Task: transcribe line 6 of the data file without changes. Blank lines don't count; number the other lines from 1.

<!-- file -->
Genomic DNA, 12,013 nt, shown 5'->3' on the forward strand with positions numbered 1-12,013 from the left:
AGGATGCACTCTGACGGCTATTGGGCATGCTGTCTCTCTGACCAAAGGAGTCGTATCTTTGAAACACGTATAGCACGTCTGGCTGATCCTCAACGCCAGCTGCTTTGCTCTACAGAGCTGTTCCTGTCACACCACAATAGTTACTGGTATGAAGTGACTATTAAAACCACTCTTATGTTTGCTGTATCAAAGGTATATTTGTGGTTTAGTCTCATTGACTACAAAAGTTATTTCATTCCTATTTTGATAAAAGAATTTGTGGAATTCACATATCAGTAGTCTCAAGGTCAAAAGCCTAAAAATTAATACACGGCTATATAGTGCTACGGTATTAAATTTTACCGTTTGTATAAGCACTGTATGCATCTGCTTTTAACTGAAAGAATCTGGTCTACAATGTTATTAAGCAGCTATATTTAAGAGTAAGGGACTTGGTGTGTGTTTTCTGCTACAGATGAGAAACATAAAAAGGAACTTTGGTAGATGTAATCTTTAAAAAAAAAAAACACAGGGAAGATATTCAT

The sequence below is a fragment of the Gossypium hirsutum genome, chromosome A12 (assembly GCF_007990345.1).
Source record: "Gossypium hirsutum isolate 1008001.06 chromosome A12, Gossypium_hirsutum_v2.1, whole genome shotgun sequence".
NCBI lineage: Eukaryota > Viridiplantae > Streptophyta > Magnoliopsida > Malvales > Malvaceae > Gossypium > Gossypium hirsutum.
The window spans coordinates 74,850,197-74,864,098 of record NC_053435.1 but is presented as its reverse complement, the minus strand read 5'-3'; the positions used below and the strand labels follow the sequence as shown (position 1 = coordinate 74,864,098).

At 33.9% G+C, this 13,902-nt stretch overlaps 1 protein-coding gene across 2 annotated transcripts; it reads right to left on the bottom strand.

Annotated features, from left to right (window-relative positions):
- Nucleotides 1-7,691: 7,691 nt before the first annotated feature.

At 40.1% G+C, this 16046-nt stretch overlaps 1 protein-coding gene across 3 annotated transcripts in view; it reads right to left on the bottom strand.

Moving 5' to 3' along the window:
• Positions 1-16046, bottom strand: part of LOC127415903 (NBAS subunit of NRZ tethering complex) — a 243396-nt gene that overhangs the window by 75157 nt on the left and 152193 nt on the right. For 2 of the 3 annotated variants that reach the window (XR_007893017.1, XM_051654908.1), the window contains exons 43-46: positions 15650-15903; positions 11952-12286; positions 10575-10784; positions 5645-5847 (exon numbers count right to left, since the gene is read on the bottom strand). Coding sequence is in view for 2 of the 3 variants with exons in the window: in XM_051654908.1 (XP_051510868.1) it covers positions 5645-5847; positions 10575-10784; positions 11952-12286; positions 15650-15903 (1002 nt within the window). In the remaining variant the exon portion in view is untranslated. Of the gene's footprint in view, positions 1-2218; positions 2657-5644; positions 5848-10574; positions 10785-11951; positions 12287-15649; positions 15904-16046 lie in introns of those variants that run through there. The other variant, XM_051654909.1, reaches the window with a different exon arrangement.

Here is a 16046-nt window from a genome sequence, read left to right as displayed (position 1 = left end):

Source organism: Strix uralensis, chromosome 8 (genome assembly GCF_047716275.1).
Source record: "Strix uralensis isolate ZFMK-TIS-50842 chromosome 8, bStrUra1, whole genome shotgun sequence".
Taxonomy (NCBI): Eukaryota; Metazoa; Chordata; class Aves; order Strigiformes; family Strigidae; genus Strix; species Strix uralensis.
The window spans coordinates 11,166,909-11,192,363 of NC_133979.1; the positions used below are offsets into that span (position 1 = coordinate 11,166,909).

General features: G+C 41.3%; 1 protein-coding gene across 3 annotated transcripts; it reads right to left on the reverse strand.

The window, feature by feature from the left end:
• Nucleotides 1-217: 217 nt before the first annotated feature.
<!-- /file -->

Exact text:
The window spans coordinates 74,850,197-74,864,098 of record NC_053435.1 but is presented as its reverse complement, the minus strand read 5'-3'; the positions used below and the strand labels follow the sequence as shown (position 1 = coordinate 74,864,098).